Government spokesman Ned Price said the United States would not allow “lies to distract” them from their relations with Pakistan, a relationship he insisted he valued.
Price made the remarks during a media briefing on Tuesday while answering a question about former prime minister Imran Khan accusing the US of ousting him from office and conducting a “campaign against America”.
“Sir, former Prime Minister Imran Khan still blames US efforts since – for his ouster from the prime minister’s office and for leading an anti-US campaign. So, he thinks his anti-US campaign [is] creating fractures between the structure of diplomatic relations between Pakistan and [the] in the US or – or it doesn’t matter? “the reporter asked Price.
In response, Xabiso said: “We will not allow propaganda, false information, and disinformation – falsehood – to undermine any bilateral relations we have, including our bilateral relations with Pakistan, which are valuable.”
Imran, who was voted out of office last month by a no-confidence vote, alleges that the move was controlled by the US with the help of local counterparts following his independent foreign policy.
On March 27, days before his ouster, the former prime minister wrote a letter to a rally in Islamabad, claiming it was “evidence of” foreign conspiracy “to overthrow his government. Imran had kept Mother in mind about the contents of the letter when she first mentioned it, however, she wasted the beans days later by calling the US when the government exit seemed imminent.
His allegation that the US was leading in his departure was based on a thread received by Pakistan’s then ambassador to the US, Asad Majeed Khan, in which he reported on a meeting with Deputy Secretary of State for South and Central Asia Donald Lu. .
Majeed reportedly said Lu had warned that Imran Khan’s continued tenure in office, which would face a vote of no confidence, would have implications for relations between the US and Pakistan.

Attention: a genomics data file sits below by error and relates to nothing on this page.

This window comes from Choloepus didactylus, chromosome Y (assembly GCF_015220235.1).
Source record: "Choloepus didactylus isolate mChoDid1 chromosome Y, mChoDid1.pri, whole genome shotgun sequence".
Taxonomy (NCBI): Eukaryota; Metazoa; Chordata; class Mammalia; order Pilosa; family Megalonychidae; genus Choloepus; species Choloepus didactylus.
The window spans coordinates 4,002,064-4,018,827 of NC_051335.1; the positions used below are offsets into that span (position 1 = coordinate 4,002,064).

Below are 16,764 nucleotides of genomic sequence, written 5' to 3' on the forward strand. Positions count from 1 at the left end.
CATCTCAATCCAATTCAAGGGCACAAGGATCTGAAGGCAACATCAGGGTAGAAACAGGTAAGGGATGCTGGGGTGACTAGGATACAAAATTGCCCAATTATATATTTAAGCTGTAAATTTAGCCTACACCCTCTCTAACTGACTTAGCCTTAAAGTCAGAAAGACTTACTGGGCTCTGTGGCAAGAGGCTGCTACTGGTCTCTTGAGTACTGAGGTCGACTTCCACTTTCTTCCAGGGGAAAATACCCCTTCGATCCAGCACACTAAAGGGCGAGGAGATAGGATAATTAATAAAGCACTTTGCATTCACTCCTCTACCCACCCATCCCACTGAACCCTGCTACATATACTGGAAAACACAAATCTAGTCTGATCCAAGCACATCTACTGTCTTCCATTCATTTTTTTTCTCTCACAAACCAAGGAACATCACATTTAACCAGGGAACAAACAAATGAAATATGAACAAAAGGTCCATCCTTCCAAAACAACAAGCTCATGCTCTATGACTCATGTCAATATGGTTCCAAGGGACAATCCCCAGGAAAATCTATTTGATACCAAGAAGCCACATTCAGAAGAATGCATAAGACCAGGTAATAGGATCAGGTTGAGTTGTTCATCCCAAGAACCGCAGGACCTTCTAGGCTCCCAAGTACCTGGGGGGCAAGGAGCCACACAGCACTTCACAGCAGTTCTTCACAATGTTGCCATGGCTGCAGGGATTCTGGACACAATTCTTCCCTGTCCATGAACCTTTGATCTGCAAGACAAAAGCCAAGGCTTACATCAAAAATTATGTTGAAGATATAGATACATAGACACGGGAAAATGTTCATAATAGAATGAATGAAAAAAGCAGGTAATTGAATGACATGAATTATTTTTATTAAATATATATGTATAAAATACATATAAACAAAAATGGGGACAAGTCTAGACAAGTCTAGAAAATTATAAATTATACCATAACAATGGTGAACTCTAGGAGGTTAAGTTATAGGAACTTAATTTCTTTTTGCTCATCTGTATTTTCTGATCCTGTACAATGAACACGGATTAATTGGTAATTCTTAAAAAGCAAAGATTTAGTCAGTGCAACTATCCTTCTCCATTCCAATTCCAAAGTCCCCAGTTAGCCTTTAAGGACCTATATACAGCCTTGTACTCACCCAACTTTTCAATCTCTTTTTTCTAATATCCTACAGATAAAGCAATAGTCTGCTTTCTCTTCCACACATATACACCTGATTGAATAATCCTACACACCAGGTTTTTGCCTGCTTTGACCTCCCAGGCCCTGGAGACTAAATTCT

The Pentagon and the State Department have denied the allegations, saying they are not real.
The National Security Committee (NSC), which includes all service chiefs and the head of Pakistan’s ISI intelligence agency, took up the matter on March 31 and decided to issue a “strong border” to an undisclosed country. this was called “clear interference in Pakistan’s internal affairs”.
However, the forum has clarified that no external conspiracy has been hatched to overthrow the government led by Imran Khan.
Meanwhile, Imran and his party insisted that the foreign conspiracy was the cause of the PTI government’s ouster and went on to say during a video message on May 7 that a “conspiracy” to overthrow his government began after rejecting military demands. He repeated the claims on various occasions, including public hearings, following his departure.
During a statement on Tuesday, Xabiso was asked again about a phone call from US Secretary of State Antony Blinken to newly appointed Pakistani Foreign Minister Bilawal Bhutto-Zardari last week, in which an US official invited Bilawal to Washington to attend a UN food security summit. May 8th (tomorrow).
According to a It was morning The report, which cites diplomatic sources, said it was not yet clear whether Bilawal would attend the meeting or talk about it.
Commenting on this, Xabiso said: “I do not have a two-state conference to look forward to next week’s food security conference in New York.
“What I am saying is that Secretary Blinken had the opportunity to speak with his new Pakistani counterpart, Foreign Minister Bilawal Bhutto-Zardari, last week – on May 6, I believe it was,” he added.
A State Department spokesman said during the phone call, Blinken and Bilawal “had the opportunity to reflect on the 75-year US-Pakistani relationship, to talk about how we can strengthen that partnership going forward.
“It is a bilateral relationship. The Secretary-General emphasized the US-Pakistan commitment to Afghanistan and the fight against terrorism as well. and education, “Price said, adding that the conversation was” extensive “, as these introductory conversations were often.
“I hope they will soon have a chance to follow this up,” he added.